Riddle of Pythagoras (ARC: 1987)
(Archimedes' Screw is a special case, since the coding of the game, when mapped visually, is shaped like the object after which it is named. Meta!)
3) Antiquity has the best heroes. A fighter whose present or past adventures are synonymous with Western civilisation is bound to make people want to play the game. At least, this must be what marketers are thinking when they give the names of classical heroes and warriors to entirely unclassical characters. Sometimes this is done only for the Western audience - but not always.
Ares (ZXS 48K: 1990)
Ares No Tsubasa – The Legendary Soldiers (JP)/Legendary Wings (US)
Argos no Senshi – Legendary Warrior (JP)/Rygar – The Legendary Warrior (US) (ARC: 1986)
Legionnaire (ARC: 1992)
Odyssey: The Legend of Nemesis (MAC: 1996)
Soldier Girl Amazon (US)/Sei Senshi Atalass (JP) (ARC: 1986)
Spartan X (JP)/Kung Fu Master (US) (ARC: 1984)
Tantalus (ZXS 48K: 1986)
Trojan (US)/Tatakai no Banka [War Elegy] (JP) (ARC, PC: 1986)
Wednesday, 5 March 2008
To prove that I do recent mainstream games as well as obscure retro and abortive ones, here is the first of many posts on the crucial God of War series, arguably the most significant classically-themed videogames franchise so far. The latest instalment comes out in a couple of weeks - see below.
Kratos, the Spartan general, dedicates himself to Ares in order to gain glory in battle. The resulting massacre includes his wife and child. After a long quest to challenge Ares and gain vengeance, during which he retrieves Pandora's Box, and is also killed and returns from the underworld, he kills Ares in single combat and becomes the new God of War.
God of War III (PS3: forthcoming 2009?)
Wednesday, 27 February 2008
Gods is an unusual title, in both senses. Its look is classic Bitmap Brothers - solid, shiny metallic sprites, firepower that soon becomes a meaningless blizzard, and quirky new interpretations of videogame steretypes. Back in 1991, platform games didn't need to be novel to go down well, but the tantalising classical elements to the plot may help to explain how it stormed across every available platform.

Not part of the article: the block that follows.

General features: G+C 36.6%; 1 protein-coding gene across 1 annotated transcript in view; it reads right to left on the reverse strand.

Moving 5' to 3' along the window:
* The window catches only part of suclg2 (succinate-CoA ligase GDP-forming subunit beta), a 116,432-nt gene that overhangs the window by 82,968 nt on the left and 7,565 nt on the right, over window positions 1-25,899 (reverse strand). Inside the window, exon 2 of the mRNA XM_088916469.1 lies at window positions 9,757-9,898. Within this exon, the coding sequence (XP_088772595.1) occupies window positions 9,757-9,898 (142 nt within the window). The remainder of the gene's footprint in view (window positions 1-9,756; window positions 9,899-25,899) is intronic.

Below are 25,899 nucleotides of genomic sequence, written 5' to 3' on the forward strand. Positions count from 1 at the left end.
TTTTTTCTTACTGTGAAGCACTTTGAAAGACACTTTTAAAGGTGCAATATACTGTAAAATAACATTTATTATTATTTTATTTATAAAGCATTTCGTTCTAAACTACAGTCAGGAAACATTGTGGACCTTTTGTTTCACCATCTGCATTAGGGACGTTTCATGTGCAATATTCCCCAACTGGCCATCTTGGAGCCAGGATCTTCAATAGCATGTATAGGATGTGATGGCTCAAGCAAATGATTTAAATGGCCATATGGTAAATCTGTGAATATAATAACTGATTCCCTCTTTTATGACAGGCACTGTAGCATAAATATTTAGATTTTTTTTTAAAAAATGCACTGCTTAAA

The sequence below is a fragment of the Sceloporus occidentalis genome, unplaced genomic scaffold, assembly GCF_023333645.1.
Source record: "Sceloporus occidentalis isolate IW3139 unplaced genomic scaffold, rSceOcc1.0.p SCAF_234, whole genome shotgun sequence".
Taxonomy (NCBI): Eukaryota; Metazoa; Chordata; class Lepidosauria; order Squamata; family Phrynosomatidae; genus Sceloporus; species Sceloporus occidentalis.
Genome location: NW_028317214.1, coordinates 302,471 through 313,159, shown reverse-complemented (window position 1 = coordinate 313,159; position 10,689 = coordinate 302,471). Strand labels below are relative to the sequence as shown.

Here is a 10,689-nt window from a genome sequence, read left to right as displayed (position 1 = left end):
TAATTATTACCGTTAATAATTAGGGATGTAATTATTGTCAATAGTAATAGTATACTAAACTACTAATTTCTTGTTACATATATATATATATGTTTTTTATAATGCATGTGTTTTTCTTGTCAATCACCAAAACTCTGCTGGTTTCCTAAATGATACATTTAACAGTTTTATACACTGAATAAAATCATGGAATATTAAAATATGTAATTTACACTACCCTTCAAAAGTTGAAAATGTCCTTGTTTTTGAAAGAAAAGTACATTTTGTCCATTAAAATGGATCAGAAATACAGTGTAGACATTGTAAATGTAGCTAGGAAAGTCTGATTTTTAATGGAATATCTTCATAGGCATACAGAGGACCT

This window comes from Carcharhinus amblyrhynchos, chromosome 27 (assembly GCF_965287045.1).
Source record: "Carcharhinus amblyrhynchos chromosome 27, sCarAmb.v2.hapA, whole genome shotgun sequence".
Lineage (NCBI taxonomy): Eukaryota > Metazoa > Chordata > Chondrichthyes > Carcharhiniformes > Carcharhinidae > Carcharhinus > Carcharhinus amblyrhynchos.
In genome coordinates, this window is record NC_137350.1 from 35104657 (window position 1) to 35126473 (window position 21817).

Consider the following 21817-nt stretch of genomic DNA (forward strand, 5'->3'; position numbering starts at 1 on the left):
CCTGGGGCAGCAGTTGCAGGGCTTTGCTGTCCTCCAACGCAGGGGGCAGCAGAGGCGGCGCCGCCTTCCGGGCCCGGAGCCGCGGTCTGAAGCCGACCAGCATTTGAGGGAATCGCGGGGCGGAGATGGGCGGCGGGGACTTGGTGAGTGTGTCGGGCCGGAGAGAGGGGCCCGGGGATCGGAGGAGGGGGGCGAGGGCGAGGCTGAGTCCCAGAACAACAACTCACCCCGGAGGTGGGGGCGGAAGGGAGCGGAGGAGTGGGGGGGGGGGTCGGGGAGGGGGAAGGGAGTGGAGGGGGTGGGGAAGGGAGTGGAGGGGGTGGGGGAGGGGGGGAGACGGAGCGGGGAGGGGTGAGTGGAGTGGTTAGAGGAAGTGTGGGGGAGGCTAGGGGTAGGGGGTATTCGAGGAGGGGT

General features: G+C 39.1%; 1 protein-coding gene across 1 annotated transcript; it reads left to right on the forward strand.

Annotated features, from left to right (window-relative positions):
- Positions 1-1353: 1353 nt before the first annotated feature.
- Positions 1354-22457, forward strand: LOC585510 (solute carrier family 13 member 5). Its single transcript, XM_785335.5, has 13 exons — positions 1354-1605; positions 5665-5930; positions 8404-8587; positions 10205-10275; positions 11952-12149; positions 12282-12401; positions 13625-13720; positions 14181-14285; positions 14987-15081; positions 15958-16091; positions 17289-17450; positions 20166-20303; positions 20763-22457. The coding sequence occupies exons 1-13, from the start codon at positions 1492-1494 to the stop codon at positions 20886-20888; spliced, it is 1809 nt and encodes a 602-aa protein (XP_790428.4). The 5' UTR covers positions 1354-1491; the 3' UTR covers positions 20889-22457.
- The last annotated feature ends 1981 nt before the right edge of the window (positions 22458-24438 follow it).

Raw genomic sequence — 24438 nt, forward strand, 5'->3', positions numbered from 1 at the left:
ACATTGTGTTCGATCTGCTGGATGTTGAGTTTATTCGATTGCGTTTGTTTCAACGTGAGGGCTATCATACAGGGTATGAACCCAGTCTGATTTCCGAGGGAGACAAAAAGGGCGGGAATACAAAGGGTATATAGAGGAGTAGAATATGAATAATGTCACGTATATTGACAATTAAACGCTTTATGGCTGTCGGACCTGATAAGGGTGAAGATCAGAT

The avatar, who may or may not be Hercules (that catch-all mythical hero), has entered the domain of the gods in order to challenge their power. He fights through four worlds entitled City, Temple, Labyrinth and Underworld. Here's the manual text in full. It sounds post-apocalyptic or high-fantasy barbarian (for a decade, all Western-style warriors were Conan the Barbarian clones), but note the coy ambiguousness. Timeless means absolute; this is one way to achieve the videogame-hero imperative of making the player's actions the focus of the entire game-world's attention.
From the SNES manual:
A city lost in legend
An unconquered warrior seeking reward
A challenge laid down by the Gods
The greatest prize of all - immortality
4 great events combine to bring forth a burning legend
Relive that legend
Who would have thought that a man would be so foolish or so daring as to accept a challenge set down by the Gods? And yet one came forward to claim the right to test his skills and strengths against a city so legendary its name alone struck fear in the hearts of all who heard it spoken.
Firstly, let us talk of this city.
None can be sure that the city even exists for no one has ever seen it. It was build by the Gods, a plaything, great temples, hidden underworlds, fiendish labyrinths and soaring towers. It is a city stolen by the forces of darkness, the abode of nightmare hosts, the dwelling of fearsome monsters, the dominion of four great guardians.
Secondly, who is the hero?
Has anyone matched him in battle? No. Has he ever turned aside from his sole quest? Never. Is he not therefore a hero among heroes? Undoubtedly.
In his travels our warrior has become skilled in all the weapons of war; he is strong and unflinching. What of all the prizes of the world does he seek? He wishes to join those fickle masters of the human race - the Gods themselves.
Thirdly, I shall recount the challenge of the Gods. Were the Gods only joking when they laid their challenge? Uncaring and unthinking on Mount Olympus, they thought that no one would hear their rash words.
Any man may earn through skill and courage a single favor of the Gods, if he will face the fear of the ancient city and slay the four great guardians who have stolen our citadel from us.
Through their contempt for man did they not bring about their own undoing? For never before had such an untamed reward been offered to the mortals. But who from the ranks of man would face destruction at such odds? Surely none.
Finally, what did the hero ask of the Gods.
Immortality breeds contempt and the Gods, so long uncaring for the events of man, know nothing of the exploits of our hero. He stands before them showing neither fear nor disdain and asks the Gods that should he return, fulfilling completely their quest, he will join them as an equal and a brother.
The horror, the impertinence, the mistake realized too late, the gateway lies open to their domain where no mortal man has ever trod before.
But the world of the Gods may not be broken and only the hope of the hero's failure comforts them as the warrior departs for the City of Legends, preparing to carve one more story on its walls...